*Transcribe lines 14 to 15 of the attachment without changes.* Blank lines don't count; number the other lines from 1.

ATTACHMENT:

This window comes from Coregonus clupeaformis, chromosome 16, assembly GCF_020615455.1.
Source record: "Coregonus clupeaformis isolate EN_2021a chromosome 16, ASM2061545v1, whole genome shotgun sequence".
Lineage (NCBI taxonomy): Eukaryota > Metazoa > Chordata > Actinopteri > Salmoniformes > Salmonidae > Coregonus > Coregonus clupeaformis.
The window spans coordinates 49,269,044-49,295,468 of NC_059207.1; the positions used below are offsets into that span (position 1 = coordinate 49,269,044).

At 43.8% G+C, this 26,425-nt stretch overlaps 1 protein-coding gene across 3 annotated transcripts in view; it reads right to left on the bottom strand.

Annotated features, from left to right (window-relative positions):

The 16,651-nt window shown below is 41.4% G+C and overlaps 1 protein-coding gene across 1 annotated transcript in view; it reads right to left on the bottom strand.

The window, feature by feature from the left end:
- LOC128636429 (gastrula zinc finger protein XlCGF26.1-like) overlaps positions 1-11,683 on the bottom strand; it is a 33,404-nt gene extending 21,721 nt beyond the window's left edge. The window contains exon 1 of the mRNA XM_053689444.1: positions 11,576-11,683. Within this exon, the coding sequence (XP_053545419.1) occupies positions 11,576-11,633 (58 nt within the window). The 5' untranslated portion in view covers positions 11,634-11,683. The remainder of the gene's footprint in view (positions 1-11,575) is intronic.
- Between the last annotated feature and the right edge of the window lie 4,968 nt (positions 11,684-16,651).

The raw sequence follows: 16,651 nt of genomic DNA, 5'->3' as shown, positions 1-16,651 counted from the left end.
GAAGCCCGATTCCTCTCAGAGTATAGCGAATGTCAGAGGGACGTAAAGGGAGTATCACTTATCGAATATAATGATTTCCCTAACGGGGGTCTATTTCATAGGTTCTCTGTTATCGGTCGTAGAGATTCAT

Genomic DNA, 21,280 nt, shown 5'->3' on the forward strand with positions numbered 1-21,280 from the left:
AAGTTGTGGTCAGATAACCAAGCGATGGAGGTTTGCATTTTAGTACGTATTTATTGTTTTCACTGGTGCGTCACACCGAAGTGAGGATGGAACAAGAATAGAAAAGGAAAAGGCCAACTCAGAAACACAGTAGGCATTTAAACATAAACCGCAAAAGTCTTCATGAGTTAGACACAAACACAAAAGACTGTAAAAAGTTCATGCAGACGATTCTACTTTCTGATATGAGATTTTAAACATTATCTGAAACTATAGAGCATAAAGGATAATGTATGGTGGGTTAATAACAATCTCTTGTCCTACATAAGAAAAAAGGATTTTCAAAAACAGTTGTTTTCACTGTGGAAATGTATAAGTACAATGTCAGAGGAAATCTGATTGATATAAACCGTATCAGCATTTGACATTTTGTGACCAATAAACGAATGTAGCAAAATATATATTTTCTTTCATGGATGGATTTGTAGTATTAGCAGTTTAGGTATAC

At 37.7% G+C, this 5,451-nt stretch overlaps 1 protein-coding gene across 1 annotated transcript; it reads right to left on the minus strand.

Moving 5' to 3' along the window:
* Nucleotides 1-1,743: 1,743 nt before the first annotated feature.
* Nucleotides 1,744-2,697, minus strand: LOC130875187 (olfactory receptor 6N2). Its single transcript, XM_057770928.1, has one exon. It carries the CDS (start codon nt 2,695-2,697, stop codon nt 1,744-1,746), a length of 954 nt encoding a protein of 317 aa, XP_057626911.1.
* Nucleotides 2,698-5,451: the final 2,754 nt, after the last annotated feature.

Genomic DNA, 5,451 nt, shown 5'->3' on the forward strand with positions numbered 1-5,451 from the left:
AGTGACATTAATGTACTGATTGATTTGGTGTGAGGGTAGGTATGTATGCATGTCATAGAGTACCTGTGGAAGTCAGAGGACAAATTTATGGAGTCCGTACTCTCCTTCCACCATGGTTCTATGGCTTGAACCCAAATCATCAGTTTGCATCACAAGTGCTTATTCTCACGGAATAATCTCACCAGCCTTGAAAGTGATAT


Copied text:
AAGTTGTGGTCAGATAACCAAGCGATGGAGGTTTGCATTTTAGTACGTATTTATTGTTTTCACTGGTGCGTCACACCGAAGTGAGGATGGAACAAGAATAGAAAAGGAAAAGGCCAACTCAGAAACACAGTAGGCATTTAAACATAAACCGCAAAAGTCTTCATGAGTTAGACACAAACACAAAAGACTGTAAAAAGTTCATGCAGACGATTCTACTTTCTGATATGAGATTTTAAACATTATCTGAAACTATAGAGCATAAAGGATAATGTATGGTGGGTTAATAACAATCTCTTGTCCTACATAAGAAAAAAGGATTTTCAAAAACAGTTGTTTTCACTGTGGAAATGTATAAGTACAATGTCAGAGGAAATCTGATTGATATAAACCGTATCAGCATTTGACATTTTGTGACCAATAAACGAATGTAGCAAAATATATATTTTCTTTCATGGATGGATTTGTAGTATTAGCAGTTTAGGTATAC

At 37.7% G+C, this 5,451-nt stretch overlaps 1 protein-coding gene across 1 annotated transcript; it reads right to left on the minus strand.